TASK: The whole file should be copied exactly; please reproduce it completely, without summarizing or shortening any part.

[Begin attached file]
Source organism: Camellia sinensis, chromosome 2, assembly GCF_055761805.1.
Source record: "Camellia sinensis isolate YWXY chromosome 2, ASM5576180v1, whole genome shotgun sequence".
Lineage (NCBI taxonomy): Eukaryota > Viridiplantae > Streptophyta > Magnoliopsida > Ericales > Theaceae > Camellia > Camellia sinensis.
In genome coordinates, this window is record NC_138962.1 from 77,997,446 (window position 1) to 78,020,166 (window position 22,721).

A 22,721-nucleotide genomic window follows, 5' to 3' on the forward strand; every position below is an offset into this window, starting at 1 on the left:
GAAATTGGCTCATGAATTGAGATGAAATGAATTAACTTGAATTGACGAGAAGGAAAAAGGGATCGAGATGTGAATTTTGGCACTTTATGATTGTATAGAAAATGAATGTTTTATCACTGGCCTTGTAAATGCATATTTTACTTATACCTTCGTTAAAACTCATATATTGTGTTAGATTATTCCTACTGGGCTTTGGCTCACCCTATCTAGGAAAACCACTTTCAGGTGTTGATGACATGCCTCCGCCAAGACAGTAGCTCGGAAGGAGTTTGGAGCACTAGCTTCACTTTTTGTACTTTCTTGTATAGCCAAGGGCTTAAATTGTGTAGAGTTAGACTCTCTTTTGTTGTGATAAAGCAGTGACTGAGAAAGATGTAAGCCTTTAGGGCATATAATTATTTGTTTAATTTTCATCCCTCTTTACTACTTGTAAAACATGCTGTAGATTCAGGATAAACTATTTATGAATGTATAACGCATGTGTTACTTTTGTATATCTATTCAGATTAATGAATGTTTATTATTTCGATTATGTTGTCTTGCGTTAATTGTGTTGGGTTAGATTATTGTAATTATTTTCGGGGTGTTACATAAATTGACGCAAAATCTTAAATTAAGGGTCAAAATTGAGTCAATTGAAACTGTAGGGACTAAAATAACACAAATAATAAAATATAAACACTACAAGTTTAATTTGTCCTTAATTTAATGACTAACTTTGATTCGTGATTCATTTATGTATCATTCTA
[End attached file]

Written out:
Source organism: Camellia sinensis, chromosome 2, assembly GCF_055761805.1.
Source record: "Camellia sinensis isolate YWXY chromosome 2, ASM5576180v1, whole genome shotgun sequence".
Lineage (NCBI taxonomy): Eukaryota > Viridiplantae > Streptophyta > Magnoliopsida > Ericales > Theaceae > Camellia > Camellia sinensis.
In genome coordinates, this window is record NC_138962.1 from 77,997,446 (window position 1) to 78,020,166 (window position 22,721).

A 22,721-nucleotide genomic window follows, 5' to 3' on the forward strand; every position below is an offset into this window, starting at 1 on the left:
GAAATTGGCTCATGAATTGAGATGAAATGAATTAACTTGAATTGACGAGAAGGAAAAAGGGATCGAGATGTGAATTTTGGCACTTTATGATTGTATAGAAAATGAATGTTTTATCACTGGCCTTGTAAATGCATATTTTACTTATACCTTCGTTAAAACTCATATATTGTGTTAGATTATTCCTACTGGGCTTTGGCTCACCCTATCTAGGAAAACCACTTTCAGGTGTTGATGACATGCCTCCGCCAAGACAGTAGCTCGGAAGGAGTTTGGAGCACTAGCTTCACTTTTTGTACTTTCTTGTATAGCCAAGGGCTTAAATTGTGTAGAGTTAGACTCTCTTTTGTTGTGATAAAGCAGTGACTGAGAAAGATGTAAGCCTTTAGGGCATATAATTATTTGTTTAATTTTCATCCCTCTTTACTACTTGTAAAACATGCTGTAGATTCAGGATAAACTATTTATGAATGTATAACGCATGTGTTACTTTTGTATATCTATTCAGATTAATGAATGTTTATTATTTCGATTATGTTGTCTTGCGTTAATTGTGTTGGGTTAGATTATTGTAATTATTTTCGGGGTGTTACATAAATTGACGCAAAATCTTAAATTAAGGGTCAAAATTGAGTCAATTGAAACTGTAGGGACTAAAATAACACAAATAATAAAATATAAACACTACAAGTTTAATTTGTCCTTAATTTAATGACTAACTTTGATTCGTGATTCATTTATGTATCATTCTA